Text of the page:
Obama Signs Bill with 8,570 Earmarks While Calling for Earmark Reform
Earmarks, individual appropriation items slipped into spending bills by members of Congress – usually without debate or oversight – have been the subject of corruption scandals over the years and debate regarding fiscal responsibility. The bill signed into law by President Obama contains 8,570 earmarks estimated to cost $7.7 billion, according to the non-partisan Taxpayers for Common Sense.
In his remarks, Obama said that, “Done right, earmarks have given legislators the opportunity to direct federal money to worthy projects that benefit people in their districts, and that’s why I’ve opposed their outright elimination.
“But the fact is that, on occasion, earmarks have been used as a vehicle for waste and fraud and abuse,” he said. “Projects have been inserted at the 11th hour, without review, and sometimes without merit, in order to satisfy the political or personal agendas of a given legislator, rather than the public interest.”
As a senator, Obama teamed with conservative Sen. Tom Coburn (R-Okla.) to co-sponsor an earmark reform, which became law. And during a presidential campaign debate in Oxford, Miss., in September 2008, Obama said: “We need earmark reform, and when I am president, I will go line by line to make sure that we are not spending money unwisely.”
On Wednesday, Obama further said: “These practices hit their peak in the middle of this decade, when the number of earmarks had ballooned to more than 16,000, and played a part in a series of corruption cases.”
The 1,000-page omnibus bill contains earmarks for tattoo removal, swine odor, midnight basketball, museums, bike paths, a “Totally Teen Zone,” and the controversial liberal advocacy group National Council of La Raza. The same bill also defunds the school voucher program in the District of Columbia. (See Previous Story)
While Obama delivered a public address about the omnibus bill and earmark reform, he signed the legislation in private. At the end of his remarks, Obama walked away and did not respond to a network news reporter’s question about why he did not sign the bill in public.
During his speech, Obama said earmarks make up only about one percent of the entire bill, which he said is needed to keep the government running for the remainder of fiscal year 2009.
The omnibus bill faced intense opposition from Republicans. But some Democrats also said the legislation was fiscally irresponsible. In the Senate, three Democrats – Evan Bayh of Indiana, Claire McCaskill of Missouri, and Russ Feingold of Wisconsin – all voted against the legislation. In an op-ed piece in The Wall Street Journal, Bayh actually called on Obama to veto the legislation. (See Previous Story)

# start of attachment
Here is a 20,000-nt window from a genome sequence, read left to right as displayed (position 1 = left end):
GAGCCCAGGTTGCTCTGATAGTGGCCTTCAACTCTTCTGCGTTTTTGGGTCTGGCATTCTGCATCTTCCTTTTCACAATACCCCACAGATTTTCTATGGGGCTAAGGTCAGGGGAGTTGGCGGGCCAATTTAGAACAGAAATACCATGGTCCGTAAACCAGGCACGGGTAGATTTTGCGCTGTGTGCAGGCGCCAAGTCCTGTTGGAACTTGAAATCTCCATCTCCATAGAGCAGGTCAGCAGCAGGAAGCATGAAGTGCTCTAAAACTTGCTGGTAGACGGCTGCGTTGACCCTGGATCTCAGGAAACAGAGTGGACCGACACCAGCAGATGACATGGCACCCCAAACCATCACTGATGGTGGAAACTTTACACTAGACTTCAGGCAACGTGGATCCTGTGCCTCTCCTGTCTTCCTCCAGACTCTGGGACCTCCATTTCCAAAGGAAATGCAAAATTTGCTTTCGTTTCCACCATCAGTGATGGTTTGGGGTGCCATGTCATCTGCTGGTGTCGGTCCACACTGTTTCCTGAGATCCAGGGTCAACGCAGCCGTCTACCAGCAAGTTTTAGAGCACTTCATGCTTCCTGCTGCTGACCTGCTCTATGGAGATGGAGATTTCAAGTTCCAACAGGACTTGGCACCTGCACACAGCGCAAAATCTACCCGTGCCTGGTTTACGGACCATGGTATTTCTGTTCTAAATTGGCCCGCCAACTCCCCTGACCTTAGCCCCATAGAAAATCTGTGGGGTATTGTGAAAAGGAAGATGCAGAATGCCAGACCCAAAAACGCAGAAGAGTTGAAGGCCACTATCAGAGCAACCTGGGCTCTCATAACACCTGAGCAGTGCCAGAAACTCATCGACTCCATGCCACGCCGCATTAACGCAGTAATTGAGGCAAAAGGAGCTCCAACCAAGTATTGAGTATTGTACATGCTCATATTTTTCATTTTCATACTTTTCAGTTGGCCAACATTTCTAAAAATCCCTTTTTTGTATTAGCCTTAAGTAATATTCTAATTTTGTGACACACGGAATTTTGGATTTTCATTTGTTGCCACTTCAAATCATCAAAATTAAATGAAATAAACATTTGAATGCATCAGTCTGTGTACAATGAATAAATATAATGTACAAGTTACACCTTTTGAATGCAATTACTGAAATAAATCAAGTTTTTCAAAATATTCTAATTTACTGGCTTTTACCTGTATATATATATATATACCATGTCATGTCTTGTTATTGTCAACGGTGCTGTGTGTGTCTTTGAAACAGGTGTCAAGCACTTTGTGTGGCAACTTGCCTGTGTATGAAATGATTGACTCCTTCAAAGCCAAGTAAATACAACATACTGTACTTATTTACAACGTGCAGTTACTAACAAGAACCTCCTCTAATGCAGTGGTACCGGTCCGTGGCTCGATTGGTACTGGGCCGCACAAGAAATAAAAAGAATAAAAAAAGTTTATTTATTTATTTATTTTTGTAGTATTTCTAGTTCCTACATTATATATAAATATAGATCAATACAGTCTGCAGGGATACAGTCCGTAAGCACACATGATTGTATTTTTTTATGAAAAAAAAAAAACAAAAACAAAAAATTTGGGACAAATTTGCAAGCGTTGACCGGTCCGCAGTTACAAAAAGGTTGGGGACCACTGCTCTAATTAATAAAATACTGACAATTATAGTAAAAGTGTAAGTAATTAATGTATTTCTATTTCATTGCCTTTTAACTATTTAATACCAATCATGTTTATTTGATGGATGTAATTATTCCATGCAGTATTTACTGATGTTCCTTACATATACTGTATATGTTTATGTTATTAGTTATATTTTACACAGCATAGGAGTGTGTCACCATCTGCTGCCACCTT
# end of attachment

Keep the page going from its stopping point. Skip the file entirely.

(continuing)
But those three Democratic votes were more than offset by eight Republicans – some who had pork projects in their own states – who helped Democrats to pass the bill. Those Republicans were Sens. Richard Shelby of Alabama, Lisa Murkowski of Alaska, Olympia Snowe of Maine, Thad Cochran and Roger Wicker of Mississippi, Kit Bond of Missouri, Arlen Specter of Pennsylvania, and Lamar Alexander of Tennessee.
“We can’t have Congress bogged down at this critical juncture in our economic recovery. But I also view this as a departure point for more far-reaching change. I am signing an imperfect omnibus bill, because it’s necessary for the ongoing functions of government, and we have a lot more work to do,” Obama said.
Obama said he has discussed the reforms with Congress. He said that earmarks should be completely transparent, aired on the Web sites of members of Congress and subject to debate in public hearings.
“Next, any earmark for a for-profit private company should be subject to the same competitive bidding requirements as other federal contracts,” Obama said. “The awarding of earmarks to private companies is the single most corrupting element of this practice, as witnessed by some of the indictments and convictions that we’ve already seen.
“Private companies differ from the public entities that Americans rely on every day – schools, and police stations, and fire departments. When somebody is allocating money to those public entities, there’s some confidence that there’s going to be a public purpose. When they are given to private entities, you’ve got potential problems,” he added.
Further, the president said that earmarks should never be traded for favors and that his administration will evaluate every earmark, and if it “determines that it has no legitimate public purpose, then we will seek to eliminate it, and we’ll work with Congress to do so.”
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